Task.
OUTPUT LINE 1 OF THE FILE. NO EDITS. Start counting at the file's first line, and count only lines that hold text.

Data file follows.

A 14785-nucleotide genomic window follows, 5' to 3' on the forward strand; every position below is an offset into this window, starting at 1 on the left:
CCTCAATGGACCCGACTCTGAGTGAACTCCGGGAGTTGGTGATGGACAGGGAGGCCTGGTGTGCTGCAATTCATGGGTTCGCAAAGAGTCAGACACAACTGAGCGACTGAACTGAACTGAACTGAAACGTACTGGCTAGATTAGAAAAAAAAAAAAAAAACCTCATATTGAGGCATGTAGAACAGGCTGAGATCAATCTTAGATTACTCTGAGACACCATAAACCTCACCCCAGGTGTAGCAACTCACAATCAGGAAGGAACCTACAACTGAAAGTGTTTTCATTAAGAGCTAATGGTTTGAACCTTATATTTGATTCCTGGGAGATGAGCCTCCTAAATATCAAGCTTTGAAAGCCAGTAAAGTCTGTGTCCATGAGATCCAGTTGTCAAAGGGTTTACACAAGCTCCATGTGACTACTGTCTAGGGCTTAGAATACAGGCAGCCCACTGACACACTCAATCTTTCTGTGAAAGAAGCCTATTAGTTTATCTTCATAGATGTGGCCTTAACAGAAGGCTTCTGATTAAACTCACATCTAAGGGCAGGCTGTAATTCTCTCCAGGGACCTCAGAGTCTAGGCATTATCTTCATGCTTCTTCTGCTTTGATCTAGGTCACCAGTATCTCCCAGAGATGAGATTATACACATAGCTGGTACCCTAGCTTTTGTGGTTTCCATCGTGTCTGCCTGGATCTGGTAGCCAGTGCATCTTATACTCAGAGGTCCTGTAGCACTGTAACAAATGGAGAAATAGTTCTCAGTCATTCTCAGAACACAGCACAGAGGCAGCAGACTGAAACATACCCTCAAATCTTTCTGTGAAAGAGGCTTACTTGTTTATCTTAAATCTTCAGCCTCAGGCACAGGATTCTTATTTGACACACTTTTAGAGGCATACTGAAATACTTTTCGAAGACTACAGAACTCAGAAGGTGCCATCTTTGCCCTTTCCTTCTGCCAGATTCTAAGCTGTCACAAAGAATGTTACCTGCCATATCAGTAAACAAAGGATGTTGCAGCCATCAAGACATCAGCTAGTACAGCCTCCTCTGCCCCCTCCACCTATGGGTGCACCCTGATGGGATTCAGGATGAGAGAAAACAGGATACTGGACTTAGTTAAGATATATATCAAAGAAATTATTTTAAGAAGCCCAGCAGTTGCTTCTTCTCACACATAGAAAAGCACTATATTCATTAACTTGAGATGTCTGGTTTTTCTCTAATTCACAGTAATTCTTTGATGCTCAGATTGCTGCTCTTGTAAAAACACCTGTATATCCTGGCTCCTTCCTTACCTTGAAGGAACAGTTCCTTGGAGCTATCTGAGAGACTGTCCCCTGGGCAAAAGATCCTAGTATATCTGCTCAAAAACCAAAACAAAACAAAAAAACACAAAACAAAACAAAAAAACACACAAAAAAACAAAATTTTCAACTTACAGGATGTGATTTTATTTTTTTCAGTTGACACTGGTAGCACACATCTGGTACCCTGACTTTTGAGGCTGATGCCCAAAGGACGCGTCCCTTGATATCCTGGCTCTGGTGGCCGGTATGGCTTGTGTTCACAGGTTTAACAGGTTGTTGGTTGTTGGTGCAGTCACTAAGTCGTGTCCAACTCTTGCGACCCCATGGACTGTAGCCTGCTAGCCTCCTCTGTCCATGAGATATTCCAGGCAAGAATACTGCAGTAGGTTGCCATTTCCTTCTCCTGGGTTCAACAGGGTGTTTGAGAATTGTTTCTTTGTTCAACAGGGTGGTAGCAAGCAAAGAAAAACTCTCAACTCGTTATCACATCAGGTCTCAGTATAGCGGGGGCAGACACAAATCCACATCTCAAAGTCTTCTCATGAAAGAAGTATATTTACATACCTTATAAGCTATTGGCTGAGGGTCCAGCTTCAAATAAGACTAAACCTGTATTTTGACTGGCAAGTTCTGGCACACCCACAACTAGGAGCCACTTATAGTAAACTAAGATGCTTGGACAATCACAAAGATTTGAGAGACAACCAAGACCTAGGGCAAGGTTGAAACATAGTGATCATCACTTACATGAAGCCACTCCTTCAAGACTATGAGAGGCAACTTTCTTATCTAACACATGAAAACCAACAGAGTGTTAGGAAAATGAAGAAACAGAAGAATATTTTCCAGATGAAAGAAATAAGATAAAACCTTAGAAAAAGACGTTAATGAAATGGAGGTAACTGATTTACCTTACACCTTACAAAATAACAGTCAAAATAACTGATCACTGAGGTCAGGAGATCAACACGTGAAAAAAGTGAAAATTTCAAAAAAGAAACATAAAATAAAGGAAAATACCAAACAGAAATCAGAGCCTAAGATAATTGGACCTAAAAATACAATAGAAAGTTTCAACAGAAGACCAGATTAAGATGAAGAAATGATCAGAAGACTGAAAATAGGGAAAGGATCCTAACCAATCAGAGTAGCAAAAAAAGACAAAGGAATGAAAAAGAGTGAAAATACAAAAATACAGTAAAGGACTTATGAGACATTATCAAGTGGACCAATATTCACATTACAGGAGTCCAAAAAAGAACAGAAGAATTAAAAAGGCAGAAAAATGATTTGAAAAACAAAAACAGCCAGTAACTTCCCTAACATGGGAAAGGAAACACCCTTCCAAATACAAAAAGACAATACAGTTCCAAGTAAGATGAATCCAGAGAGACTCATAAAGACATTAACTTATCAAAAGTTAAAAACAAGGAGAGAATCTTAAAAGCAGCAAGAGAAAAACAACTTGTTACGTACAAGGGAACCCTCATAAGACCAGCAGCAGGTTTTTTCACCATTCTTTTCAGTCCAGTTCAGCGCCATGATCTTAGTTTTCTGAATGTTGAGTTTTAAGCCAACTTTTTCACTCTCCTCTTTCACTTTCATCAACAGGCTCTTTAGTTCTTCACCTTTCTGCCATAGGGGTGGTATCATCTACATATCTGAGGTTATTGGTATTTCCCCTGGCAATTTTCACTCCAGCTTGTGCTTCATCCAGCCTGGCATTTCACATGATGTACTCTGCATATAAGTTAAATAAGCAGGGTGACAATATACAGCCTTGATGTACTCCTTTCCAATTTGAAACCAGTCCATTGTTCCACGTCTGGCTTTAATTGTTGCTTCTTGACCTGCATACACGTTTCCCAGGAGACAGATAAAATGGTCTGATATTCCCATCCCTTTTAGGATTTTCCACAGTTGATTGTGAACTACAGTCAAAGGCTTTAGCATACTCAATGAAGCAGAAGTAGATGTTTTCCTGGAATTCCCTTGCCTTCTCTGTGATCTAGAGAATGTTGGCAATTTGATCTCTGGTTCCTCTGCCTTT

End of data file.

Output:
A 14785-nucleotide genomic window follows, 5' to 3' on the forward strand; every position below is an offset into this window, starting at 1 on the left: